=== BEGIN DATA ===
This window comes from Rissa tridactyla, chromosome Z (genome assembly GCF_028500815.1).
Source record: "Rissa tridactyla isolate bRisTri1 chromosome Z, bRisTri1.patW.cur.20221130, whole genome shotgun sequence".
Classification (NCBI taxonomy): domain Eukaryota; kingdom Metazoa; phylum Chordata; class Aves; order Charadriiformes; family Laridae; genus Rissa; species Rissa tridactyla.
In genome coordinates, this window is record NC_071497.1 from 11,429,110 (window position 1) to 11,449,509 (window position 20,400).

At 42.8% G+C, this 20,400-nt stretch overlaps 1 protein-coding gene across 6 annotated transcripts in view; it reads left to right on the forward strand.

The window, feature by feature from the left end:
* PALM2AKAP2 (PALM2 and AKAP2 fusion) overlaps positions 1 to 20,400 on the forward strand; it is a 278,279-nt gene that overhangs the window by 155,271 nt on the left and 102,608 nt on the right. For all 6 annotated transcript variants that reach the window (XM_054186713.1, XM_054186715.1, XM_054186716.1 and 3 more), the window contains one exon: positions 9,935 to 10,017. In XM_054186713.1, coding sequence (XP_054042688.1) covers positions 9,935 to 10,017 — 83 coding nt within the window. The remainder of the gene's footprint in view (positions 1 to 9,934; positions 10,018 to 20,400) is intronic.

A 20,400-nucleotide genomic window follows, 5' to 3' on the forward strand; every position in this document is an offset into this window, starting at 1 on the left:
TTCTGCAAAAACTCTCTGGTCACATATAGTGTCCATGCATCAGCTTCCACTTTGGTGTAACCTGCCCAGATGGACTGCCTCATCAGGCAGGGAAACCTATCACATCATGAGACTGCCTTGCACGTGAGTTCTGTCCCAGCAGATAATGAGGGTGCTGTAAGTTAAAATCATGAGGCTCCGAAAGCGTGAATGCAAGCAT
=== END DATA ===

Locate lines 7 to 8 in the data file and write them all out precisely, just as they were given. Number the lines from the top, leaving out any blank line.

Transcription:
* PALM2AKAP2 (PALM2 and AKAP2 fusion) overlaps positions 1 to 20,400 on the forward strand; it is a 278,279-nt gene that overhangs the window by 155,271 nt on the left and 102,608 nt on the right. For all 6 annotated transcript variants that reach the window (XM_054186713.1, XM_054186715.1, XM_054186716.1 and 3 more), the window contains one exon: positions 9,935 to 10,017. In XM_054186713.1, coding sequence (XP_054042688.1) covers positions 9,935 to 10,017 — 83 coding nt within the window. The remainder of the gene's footprint in view (positions 1 to 9,934; positions 10,018 to 20,400) is intronic.

A 20,400-nucleotide genomic window follows, 5' to 3' on the forward strand; every position in this document is an offset into this window, starting at 1 on the left: